‘Reseeding gives you the greatest return on investment above all things’
“As an investment, if you’re wondering where to invest your money on the farm, reseeding gives you the greatest return on investment above all other things.”
This was a statement made by Vincent Treacy – a Teagasc advisor – at an event hosted by Glanbia where he outlined some of the key reasons why it is so important to carry out reseeding on your farm.
Firstly, he explained how reseeding can increase the “amount of grass grown on the farm, along with improving the feed value of the grass grown – through increasing the amount of perennial ryegrass in the sward”.
Studies have shown that over time the amount of perennial ryegrass in a sward decreases – particularly in swards that are cut often.
You could have a sward that was reseeded five years ago that now only has a 50% ryegrass content or you could have a sward that you have recently taken over with only 5% perennial ryegrass content.
Then, turning the groups attention to the graph, he said: “If you look at the bar chart you can see the blue bars – which are 100% perennial ryegrass – and the green bars which have about 15% perennial ryegrass.
“The main benefit as you can see from the graph is in early spring; when there is a greater amount of grass grown in the months of February and March, compared to the lower perennial ryegrass sward.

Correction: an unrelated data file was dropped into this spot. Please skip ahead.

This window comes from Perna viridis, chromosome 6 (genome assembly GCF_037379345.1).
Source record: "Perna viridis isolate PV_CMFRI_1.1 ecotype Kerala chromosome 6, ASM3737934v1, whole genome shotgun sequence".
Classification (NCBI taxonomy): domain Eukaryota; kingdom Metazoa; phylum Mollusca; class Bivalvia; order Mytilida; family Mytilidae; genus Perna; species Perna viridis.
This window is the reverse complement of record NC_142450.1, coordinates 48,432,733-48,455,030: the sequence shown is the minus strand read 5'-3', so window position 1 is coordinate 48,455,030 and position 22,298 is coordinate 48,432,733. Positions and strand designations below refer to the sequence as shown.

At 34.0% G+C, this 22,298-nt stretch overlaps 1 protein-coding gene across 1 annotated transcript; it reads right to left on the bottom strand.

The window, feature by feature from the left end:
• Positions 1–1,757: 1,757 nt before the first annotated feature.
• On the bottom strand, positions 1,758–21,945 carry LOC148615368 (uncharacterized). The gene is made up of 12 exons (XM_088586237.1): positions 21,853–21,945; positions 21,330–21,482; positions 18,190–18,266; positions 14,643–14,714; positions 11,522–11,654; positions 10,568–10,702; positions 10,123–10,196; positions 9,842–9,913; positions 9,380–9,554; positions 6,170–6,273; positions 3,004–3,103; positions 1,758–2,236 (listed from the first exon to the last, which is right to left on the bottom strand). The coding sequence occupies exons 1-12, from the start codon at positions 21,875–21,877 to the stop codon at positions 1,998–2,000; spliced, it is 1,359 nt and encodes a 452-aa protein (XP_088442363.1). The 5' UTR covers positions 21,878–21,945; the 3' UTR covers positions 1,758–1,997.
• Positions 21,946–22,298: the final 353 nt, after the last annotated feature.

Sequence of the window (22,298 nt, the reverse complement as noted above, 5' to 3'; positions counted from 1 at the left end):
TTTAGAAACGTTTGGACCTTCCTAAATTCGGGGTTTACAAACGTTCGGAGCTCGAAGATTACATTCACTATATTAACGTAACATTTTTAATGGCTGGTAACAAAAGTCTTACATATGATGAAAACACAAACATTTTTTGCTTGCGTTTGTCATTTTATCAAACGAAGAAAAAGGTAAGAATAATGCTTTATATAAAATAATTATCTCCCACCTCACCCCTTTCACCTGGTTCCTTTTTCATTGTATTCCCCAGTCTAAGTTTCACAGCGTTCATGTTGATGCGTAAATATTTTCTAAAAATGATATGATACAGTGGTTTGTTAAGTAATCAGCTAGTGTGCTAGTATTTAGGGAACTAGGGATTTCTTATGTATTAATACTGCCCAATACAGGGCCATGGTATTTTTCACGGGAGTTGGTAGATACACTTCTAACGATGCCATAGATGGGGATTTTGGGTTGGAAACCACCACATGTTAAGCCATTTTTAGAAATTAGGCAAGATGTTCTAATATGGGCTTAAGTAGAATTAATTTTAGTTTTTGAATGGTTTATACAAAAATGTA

“If you want to get stock out early, it is the perennial ryegrass that will do that for you.
The reality is that you are probably growing an extra tonne of dry matter (DM) just in the month of February which equates to about €160 to €180.
Additionally, when the quality of the grass is increased, “you are getting more energy into the cows”.
Vincent emphasised how, “farmers will often say, the milk in the bulk tank has gone up”.
Along with an increase in energy, the quality of silage made from these reseeded swards is much higher compared to older swards with a lower ryegrass content.
Vincent also mentioned that “if you increase the grass grown on the farm you can increase the stocking rate on the farm – because there is more grass available to utilise”.
Finally touching on graze outs, he said: “When you look at the difference in graze outs between two swards, if you have an old pasture, cows are not inclined to graze it out well.
“But, if you go into a perennial ryegrass sward with good proportions of tetraploid and diploid varieties, cows will just mow it up.”
It is all of these extra benefits from the new reseed “that will make the pay backs on the investment for years to come,” he concluded.